Environmental and behavioral components of sensitization induced by the dopamine agonist quinpirole Academic Article uri icon

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abstract

  • Chronic intermittent injection of quinpirole (0.5mg/kg) to rats in a large non-standard open field (mirrored glass table without walls, 160 x 160cm and 60cm high) induces pronounced behavioral sensitization characterized by a 6-fold increase in locomotor distance and increased rigidity of travel along the same routes (path stereotype). Experiment 1 showed that equivalent treatment in the home cage induces much less sensitization of locomotor distance and no sensitization of path stereotypy, as evidenced by a test in the open field. In Experiment 2, transferring rats sensitized in one open field to a novel open field resulted in a 50% loss of sensitized locomotor distance and a virtual loss of sensitized path stereotypy. In Experiment 3, rotating the open field in relation to room cues did not affect sensitized responding, suggesting that the behavior is organized in relation to distal rather than local (open field) cues. Finally, an injection of saline in the sensitized environment failed to elicit conditioned locomotion (Experiment 4). These results are taken to indicate that the control of sensitization to quinpirole has components that are environment independent, behavior specific, and context dependent, each having a relatively different contribution and mechanism. It is suggested that under the experimental conditions of this study, the relative contributions to quinpirole sensitization were 50% for the context-dependent component, 30% for the behavior-specific component, and 20% for the environment-independent contribution. The mechanism for the context-dependent component may be related to development of path stereotypy and involve spatial learning.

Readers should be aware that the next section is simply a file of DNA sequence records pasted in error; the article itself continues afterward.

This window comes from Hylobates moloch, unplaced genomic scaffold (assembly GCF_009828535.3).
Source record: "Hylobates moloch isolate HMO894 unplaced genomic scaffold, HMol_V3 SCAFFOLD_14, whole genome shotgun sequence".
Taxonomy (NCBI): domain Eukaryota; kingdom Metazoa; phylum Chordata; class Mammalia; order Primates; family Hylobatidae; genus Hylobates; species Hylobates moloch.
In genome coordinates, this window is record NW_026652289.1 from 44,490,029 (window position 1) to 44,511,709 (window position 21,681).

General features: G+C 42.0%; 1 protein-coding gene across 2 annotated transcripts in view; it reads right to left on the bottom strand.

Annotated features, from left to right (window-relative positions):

publication date

  • August 1993